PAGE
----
A new look at global growth convergence and divergence
Michele Battisti, Gianfranco di Vaio, Joseph Zeira 09 January 2014
A key question in economics is whether poor countries will automatically close the income gap with rich countries. However, different empirical methods yield different answers – growth regressions suggest convergence, whereas tests of distribution dynamics suggest divergence. This column discusses recent research that reconciles these two strands of the literature. It extends the benchmark growth regression model to include a parameter that determines the share of new technologies a country can adopt each year. The result is that, although each country converges to a growth path, the growth paths themselves may diverge.
The phenomenon of modern economic growth is fairly new. It started less than two centuries ago, but it changed our lives significantly. One of the main changes is that income gaps between countries have greatly increased. One of the main questions that concern economists who study economic growth is whether these gaps are still growing, or countries are instead converging to the same level of income. This question is empirical, but it has important theoretical implications, as our main growth theories predict convergence between countries.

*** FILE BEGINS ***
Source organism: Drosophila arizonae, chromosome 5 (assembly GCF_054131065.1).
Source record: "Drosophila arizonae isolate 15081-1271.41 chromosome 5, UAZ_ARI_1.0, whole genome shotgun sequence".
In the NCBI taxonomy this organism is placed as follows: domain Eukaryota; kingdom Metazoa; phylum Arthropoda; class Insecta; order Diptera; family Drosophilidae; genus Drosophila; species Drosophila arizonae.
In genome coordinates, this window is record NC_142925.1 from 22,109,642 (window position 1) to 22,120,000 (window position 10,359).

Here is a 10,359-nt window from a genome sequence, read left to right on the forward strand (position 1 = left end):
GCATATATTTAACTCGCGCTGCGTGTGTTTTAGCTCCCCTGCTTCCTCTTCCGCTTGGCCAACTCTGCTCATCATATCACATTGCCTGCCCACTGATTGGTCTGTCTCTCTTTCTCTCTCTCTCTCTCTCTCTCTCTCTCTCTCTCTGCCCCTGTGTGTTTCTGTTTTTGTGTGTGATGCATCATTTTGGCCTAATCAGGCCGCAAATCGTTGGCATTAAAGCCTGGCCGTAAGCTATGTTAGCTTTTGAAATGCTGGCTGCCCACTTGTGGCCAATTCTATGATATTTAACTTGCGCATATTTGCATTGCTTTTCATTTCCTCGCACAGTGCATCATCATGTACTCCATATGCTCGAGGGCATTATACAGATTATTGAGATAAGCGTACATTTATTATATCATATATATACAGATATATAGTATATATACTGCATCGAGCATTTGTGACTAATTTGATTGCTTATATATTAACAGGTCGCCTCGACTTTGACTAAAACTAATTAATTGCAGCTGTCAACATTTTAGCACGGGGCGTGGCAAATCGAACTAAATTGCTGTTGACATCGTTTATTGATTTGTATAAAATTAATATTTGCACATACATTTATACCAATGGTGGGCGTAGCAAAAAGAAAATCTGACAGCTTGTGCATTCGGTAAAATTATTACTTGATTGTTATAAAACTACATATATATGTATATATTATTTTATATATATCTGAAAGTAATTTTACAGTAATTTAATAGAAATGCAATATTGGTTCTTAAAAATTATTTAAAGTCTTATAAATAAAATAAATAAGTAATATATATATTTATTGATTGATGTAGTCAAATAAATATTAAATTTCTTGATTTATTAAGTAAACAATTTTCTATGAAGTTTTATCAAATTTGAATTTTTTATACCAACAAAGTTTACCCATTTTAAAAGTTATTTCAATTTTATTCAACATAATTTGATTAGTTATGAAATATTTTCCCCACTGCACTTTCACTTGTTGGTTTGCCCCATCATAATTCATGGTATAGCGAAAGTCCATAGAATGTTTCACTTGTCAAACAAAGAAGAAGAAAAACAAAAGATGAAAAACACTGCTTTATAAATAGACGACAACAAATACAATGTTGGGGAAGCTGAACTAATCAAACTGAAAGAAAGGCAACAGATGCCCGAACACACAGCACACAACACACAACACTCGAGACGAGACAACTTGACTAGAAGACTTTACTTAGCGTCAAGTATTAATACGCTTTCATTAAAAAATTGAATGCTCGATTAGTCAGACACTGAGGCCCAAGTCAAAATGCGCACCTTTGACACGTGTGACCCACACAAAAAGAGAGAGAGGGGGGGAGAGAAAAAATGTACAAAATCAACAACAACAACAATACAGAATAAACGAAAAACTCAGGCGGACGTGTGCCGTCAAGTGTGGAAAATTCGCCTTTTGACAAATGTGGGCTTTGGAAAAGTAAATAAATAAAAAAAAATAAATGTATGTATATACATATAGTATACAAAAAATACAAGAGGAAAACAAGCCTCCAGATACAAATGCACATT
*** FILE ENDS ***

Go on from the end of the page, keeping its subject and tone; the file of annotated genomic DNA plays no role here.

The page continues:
Development Frontiers of economic research
growth, convergence, technology transfer, divergence